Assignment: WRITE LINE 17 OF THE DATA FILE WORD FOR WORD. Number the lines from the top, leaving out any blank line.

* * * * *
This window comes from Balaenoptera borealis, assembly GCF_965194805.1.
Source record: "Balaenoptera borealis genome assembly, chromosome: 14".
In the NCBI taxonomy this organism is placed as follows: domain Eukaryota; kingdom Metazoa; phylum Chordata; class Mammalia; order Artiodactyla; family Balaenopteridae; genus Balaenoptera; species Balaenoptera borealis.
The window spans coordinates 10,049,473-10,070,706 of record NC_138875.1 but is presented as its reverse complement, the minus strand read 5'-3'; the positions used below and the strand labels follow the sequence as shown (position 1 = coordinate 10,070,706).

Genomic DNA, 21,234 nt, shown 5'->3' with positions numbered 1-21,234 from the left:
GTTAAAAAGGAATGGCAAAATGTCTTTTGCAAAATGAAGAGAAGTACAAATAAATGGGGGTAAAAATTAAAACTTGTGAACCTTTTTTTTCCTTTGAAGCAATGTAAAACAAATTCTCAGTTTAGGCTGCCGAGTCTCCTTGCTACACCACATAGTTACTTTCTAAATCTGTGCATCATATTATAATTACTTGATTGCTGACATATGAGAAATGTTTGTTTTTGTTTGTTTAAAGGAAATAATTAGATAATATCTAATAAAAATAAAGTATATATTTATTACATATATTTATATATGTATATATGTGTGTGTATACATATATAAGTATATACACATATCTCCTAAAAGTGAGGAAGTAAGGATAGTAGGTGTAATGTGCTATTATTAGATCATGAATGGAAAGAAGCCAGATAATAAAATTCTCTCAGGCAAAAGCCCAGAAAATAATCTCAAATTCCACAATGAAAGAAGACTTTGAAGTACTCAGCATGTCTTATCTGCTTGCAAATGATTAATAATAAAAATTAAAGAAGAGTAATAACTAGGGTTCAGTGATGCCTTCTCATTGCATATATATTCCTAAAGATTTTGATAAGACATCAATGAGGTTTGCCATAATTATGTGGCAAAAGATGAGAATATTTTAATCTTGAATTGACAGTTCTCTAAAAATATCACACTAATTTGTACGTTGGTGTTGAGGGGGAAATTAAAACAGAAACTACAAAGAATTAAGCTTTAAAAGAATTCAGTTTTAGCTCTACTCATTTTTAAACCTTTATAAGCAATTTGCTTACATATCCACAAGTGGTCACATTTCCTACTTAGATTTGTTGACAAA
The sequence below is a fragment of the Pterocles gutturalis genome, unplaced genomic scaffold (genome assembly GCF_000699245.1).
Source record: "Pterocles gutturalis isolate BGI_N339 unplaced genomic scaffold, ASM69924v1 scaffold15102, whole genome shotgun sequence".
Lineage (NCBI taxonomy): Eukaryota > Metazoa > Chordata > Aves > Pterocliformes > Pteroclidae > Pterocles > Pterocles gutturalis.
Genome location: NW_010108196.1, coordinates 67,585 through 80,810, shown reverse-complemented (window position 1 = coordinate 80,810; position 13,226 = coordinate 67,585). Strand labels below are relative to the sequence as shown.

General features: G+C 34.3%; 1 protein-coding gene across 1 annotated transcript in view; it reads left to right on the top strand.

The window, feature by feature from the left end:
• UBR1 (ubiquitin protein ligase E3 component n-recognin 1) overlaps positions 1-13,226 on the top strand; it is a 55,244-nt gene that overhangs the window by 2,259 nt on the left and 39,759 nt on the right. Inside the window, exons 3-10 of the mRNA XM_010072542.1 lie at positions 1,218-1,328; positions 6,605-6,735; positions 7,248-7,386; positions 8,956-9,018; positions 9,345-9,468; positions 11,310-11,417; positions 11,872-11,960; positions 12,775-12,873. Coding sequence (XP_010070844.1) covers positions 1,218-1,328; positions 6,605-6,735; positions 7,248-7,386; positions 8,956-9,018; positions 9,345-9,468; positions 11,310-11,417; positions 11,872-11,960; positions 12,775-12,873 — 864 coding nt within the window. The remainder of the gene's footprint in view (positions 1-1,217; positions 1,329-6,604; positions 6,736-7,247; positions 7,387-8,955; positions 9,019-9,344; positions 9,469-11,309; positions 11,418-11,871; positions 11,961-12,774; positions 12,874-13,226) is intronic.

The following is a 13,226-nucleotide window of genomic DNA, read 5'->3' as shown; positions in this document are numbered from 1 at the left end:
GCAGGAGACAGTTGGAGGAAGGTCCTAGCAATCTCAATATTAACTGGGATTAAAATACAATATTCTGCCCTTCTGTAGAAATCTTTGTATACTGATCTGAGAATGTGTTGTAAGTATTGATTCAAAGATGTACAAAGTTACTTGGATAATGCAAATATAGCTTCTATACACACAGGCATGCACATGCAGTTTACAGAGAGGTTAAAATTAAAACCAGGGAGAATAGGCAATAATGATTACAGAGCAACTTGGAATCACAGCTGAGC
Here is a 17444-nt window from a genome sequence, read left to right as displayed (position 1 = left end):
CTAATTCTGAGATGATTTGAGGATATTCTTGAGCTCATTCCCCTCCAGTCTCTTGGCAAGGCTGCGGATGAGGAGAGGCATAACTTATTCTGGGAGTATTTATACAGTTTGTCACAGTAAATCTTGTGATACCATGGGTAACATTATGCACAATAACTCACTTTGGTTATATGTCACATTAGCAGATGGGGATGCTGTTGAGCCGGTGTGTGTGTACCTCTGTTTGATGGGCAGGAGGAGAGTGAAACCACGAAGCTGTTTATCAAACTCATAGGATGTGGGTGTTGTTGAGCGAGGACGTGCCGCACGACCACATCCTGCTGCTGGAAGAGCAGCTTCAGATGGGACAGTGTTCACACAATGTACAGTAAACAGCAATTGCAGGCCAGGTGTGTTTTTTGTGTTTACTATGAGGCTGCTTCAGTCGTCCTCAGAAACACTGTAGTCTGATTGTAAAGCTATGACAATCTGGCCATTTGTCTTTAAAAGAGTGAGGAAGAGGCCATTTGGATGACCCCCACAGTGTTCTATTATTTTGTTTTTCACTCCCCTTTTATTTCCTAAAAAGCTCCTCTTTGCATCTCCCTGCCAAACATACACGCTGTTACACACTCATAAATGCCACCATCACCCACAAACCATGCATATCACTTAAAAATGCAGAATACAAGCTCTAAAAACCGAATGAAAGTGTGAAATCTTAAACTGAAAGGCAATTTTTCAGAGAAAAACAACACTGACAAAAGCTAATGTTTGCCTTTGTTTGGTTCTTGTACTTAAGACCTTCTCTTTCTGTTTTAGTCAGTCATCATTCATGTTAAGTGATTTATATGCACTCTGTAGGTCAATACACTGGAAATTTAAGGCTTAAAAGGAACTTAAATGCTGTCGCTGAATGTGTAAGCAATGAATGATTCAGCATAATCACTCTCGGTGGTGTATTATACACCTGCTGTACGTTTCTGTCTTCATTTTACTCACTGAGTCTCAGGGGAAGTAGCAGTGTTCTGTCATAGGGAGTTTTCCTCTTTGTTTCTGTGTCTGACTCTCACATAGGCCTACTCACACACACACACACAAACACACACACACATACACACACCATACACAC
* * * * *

CTAATTCTGAGATGATTTGAGGATATTCTTGAGCTCATTCCCCTCCAGTCTCTTGGCAAGGCTGCGGATGAGGAGAGGCATAACTTATTCTGGGAGTATTTATACAGTTTGTCACAGTAAATCTTGTGATACCATGGGTAACATTATGCACAATAACTCACTTTGGTTATATGTCACATTAGCAGATGGGGATGCTGTTGAGCCGGTGTGTGTGTACCTCTGTTTGATGGGCAGGAGGAGAGTGAAACCACGAAGCTGTTTATCAAACTCATAGGATGTGGGTGTTGTTGAGCGAGGACGTGCCGCACGACCACATCCTGCTGCTGGAAGAGCAGCTTCAGATGGGACAGTGTTCACACAATGTACAGTAAACAGCAATTGCAGGCCAGGTGTGTTTTTTGTGTTTACTATGAGGCTGCTTCAGTCGTCCTCAGAAACACTGTAGTCTGATTGTAAAGCTATGACAATCTGGCCATTTGTCTTTAAAAGAGTGAGGAAGAGGCCATTTGGATGACCCCCACAGTGTTCTATTATTTTGTTTTTCACTCCCCTTTTATTTCCTAAAAAGCTCCTCTTTGCATCTCCCTGCCAAACATACACGCTGTTACACACTCATAAATGCCACCATCACCCACAAACCATGCATATCACTTAAAAATGCAGAATACAAGCTCTAAAAACCGAATGAAAGTGTGAAATCTTAAACTGAAAGGCAATTTTTCAGAGAAAAACAACACTGACAAAAGCTAATGTTTGCCTTTGTTTGGTTCTTGTACTTAAGACCTTCTCTTTCTGTTTTAGTCAGTCATCATTCATGTTAAGTGATTTATATGCACTCTGTAGGTCAATACACTGGAAATTTAAGGCTTAAAAGGAACTTAAATGCTGTCGCTGAATGTGTAAGCAATGAATGATTCAGCATAATCACTCTCGGTGGTGTATTATACACCTGCTGTACGTTTCTGTCTTCATTTTACTCACTGAGTCTCAGGGGAAGTAGCAGTGTTCTGTCATAGGGAGTTTTCCTCTTTGTTTCTGTGTCTGACTCTCACATAGGCCTACTCACACACACACACACAAACACACACACACATACACACACCATACACAC